If confirmed, Janet Yellen would be the first Treasury secretary to enter her term as a statutory member of the National Security Council. This is a vital role, and she can expect to be questioned about national security issues during her confirmation hearing, explains Ambassador Robert M. Kimmitt, former deputy Treasury secretary and undersecretary of state and senior international counsel at WilmerHale.

Janet Yellen is a woman of firsts, including as chair of the Federal Reserve and possibly soon as secretary of the Treasury. She would also be the first Treasury secretary to be confirmed as a statutory member of the National Security Council, which will lead members of the Senate Finance Committee to explore a broader array of topics than ever before during her confirmation hearing on Jan. 19.

How Treasury Came to Join NSC

Established in 1947 at the dawn of the Cold War, the National Security Council, for its first 70 years, had only four statutory members—the president, vice president, secretary of state, and secretary of defense—and two statutory advisers—the chairman of the Joint Chiefs of Staff and director of the CIA (later the director of National Intelligence).

In recent years, other Cabinet officials, including the Treasury secretary, were invited to attend most (but not all) NSC meetings, but the meetings could proceed without them if they were unavailable.

Going back to the Gerald Ford administration, there were attempts by the Congress to add the secretary of the Treasury to the NSC, but the suggestion was resisted by successive administrations. That resistance was manifest even during the very collaborative transition between Presidents George W. Bush and Barack Obama.

Like most administrations, the Bush 43 NSC process had a “Small Group,” which discussed the most sensitive national security issues. As deputy secretary of the Treasury, I was part of that group, but, when the Bush “Small Group” met with the Obama transition team, I was asked not to attend because the Obama team did not expect Treasury to be part of its most sensitive deliberations.

With that institutional rebuff in mind, I recommended in testimony before Congress in 2016 and 2017 that the secretary of the Treasury be made a statutory member of the National Security Council, to ensure that economic and financial dimensions of national security policy were considered as carefully as traditional diplomatic, military, and intelligence dimensions. In 2018, Congress included a provision in the Foreign Investment Regulatory Review Modernization Act to do just that.

While some may see this development as merely bureaucratic or procedural, in fact it is quite substantive. Treasury Secretary Steven Mnuchin has played a more direct, more active role in the work of the National Security Council than any of his predecessors, and I expect the same to be said of Yellen, upon confirmation.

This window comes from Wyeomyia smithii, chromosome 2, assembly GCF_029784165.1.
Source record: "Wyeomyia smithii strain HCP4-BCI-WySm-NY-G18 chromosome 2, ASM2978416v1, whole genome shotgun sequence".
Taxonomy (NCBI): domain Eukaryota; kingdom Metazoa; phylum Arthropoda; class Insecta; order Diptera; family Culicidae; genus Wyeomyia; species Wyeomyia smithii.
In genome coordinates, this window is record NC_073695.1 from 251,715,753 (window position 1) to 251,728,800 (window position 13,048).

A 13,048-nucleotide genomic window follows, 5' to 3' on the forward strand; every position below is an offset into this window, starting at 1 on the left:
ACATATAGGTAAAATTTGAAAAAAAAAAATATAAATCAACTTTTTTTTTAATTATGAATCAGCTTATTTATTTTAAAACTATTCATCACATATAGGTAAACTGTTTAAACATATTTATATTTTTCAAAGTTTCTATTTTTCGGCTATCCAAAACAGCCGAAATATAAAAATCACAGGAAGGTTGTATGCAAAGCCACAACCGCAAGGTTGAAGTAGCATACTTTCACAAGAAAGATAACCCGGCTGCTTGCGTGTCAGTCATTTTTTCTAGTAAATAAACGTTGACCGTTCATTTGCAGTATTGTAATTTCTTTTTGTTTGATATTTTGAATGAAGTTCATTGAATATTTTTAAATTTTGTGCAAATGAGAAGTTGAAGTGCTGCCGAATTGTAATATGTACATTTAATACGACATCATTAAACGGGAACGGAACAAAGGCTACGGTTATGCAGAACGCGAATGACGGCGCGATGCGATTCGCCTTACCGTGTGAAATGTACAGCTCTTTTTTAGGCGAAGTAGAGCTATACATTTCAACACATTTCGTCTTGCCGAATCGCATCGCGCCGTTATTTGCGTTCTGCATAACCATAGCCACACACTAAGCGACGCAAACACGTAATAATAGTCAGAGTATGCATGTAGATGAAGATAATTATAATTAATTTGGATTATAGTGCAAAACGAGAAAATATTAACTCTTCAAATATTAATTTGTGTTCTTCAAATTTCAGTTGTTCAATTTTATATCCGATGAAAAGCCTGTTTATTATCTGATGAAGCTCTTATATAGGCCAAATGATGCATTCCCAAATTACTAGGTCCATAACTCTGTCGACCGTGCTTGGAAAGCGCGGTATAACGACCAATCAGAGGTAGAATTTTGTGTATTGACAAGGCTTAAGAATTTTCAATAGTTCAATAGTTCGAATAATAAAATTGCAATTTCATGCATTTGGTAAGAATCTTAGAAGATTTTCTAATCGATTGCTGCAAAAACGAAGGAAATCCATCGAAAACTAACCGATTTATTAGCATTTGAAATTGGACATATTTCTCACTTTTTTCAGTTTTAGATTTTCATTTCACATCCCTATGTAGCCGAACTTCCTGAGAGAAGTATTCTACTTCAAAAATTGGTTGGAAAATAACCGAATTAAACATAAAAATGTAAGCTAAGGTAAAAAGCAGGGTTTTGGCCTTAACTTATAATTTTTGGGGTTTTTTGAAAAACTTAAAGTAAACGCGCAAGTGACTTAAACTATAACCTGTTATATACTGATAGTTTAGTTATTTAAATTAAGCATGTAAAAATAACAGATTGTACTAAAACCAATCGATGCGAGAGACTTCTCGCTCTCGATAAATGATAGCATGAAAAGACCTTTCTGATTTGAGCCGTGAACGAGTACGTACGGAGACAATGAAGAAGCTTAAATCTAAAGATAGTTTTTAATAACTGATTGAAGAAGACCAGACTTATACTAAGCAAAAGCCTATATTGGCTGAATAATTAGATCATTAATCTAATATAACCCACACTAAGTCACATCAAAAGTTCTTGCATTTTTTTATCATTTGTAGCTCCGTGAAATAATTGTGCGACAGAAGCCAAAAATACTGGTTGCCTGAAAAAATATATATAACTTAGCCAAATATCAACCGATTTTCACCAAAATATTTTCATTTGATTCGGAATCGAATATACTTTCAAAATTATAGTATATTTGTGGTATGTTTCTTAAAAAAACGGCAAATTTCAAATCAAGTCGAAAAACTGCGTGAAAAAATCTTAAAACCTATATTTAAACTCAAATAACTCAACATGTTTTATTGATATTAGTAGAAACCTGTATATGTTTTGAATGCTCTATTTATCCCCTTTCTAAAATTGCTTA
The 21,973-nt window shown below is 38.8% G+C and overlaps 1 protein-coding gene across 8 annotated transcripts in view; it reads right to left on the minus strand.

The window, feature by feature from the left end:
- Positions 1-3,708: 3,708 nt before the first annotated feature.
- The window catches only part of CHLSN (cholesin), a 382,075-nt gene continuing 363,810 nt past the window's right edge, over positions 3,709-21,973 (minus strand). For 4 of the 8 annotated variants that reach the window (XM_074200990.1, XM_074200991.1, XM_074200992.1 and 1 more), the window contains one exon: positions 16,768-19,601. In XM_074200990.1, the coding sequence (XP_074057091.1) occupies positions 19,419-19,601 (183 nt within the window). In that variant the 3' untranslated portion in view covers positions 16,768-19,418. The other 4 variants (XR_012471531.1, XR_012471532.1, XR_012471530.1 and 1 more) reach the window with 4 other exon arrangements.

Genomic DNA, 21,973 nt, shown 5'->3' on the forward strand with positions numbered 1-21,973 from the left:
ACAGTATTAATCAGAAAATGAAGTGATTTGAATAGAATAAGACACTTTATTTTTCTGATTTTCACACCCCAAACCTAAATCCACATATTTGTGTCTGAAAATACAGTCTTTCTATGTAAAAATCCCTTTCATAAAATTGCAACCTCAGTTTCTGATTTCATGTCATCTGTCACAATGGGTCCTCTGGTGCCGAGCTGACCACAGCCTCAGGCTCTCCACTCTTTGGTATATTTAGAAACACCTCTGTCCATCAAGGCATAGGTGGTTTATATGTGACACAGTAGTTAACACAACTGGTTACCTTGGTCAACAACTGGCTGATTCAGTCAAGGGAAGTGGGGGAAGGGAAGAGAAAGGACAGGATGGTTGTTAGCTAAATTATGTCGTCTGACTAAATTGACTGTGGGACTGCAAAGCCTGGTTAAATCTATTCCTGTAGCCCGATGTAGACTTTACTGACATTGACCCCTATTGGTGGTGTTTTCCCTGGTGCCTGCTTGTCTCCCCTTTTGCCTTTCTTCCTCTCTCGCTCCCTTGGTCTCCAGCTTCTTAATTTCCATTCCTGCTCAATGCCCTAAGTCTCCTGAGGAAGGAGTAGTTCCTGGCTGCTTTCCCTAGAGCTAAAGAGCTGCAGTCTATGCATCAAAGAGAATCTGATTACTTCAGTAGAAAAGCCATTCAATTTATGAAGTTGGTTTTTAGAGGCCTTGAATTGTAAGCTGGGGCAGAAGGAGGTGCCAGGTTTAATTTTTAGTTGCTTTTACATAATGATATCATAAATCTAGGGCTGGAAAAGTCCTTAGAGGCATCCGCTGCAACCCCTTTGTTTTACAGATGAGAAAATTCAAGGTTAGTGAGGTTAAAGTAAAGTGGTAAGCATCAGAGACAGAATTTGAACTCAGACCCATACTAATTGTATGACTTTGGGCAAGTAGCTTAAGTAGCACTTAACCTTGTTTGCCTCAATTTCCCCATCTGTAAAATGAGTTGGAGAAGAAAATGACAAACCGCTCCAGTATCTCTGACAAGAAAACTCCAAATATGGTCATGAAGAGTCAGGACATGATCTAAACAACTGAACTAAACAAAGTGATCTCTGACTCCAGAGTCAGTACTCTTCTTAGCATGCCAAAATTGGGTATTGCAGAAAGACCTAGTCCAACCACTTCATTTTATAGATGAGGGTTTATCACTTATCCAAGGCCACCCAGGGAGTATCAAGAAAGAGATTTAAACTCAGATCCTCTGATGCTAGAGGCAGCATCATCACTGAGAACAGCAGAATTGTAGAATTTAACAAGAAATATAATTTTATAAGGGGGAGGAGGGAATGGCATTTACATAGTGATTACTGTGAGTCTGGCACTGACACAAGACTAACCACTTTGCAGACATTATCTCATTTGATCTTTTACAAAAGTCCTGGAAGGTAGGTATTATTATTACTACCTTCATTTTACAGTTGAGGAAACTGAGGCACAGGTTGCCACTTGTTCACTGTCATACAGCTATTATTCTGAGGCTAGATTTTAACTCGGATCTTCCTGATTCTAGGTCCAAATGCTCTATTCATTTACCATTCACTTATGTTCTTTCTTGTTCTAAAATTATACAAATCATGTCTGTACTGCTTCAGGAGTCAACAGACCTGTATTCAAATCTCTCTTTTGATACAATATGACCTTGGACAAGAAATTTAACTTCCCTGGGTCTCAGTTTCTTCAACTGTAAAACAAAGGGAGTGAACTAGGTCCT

Urgent National Security Issues Await

While economic recovery will clearly be the secretary-designate’s top priority, the list of national security issues she would face on day one (and be questioned about at her confirmation hearing) is significant and growing.

They include sanctions programs overseen by Treasury’s Office of Foreign Assets Controls against Iran, North Korea, Venezuela, and, most recently, Chinese companies with links to the People’s Liberation Army; difficult investment decisions before the Committee on Foreign Investment in the U.S. (which Secretary Yellen would chair); and pandemic-driven economic deterioration in fragile states, making them ripe to become, or continue, as bases for terrorist organizations.

On the positive side, she also faces ensuring that financial services market access is central to key trade negotiations, starting—not ending—with China.

Yellen would also return to two forums she knows well from her time as chair of the Federal Reserve Board: the G-7 and G-20. Under President Biden, the U.S. is expected to become more active and engaged in these important groupings of major Western and global economies.

Yellen would represent the U.S. in these organizations from a different seat, and her counterparts would be finance ministers, not central bank governors.

It is crucial to note—and should be explored in her confirmation hearing—that, among that group of finance ministers, she alone does not have primary Cabinet responsibility for her country’s budget. Treasury relinquished that primacy in 1921, when the Bureau of the Budget (now Office of Management and Budget) was created in the Executive Office of the President.

Upon confirmation, Secretary Yellen’s new counterparts would be the Cabinet ministers most crucial to their countries’ budget decisions, including contributions to NATO, the U.N., and other international organizations where many of these countries are lagging in their financial pledges. These ministers will also make the final recommendations to their leadership regarding major government procurements, where Yellen’s advocacy could ensure that U.S. companies are given a fair shot at these major business opportunities.

Lastly, as the second most important member of their governments, finance ministers often ascend to be presidents or prime ministers (e.g. Gordon Brown, Nicolas Sarkozy, and Manmohan Singh), and engaging them early on issues of priority concern to the U.S. will pay long-term dividends.

Madam Secretary-designate, welcome to the Treasury and also to the National Security Council. Our country’s security will be greatly enhanced by the economic and financial perspectives you bring to the conference table in the Situation Room at the White House. All Americans have a stake in your success.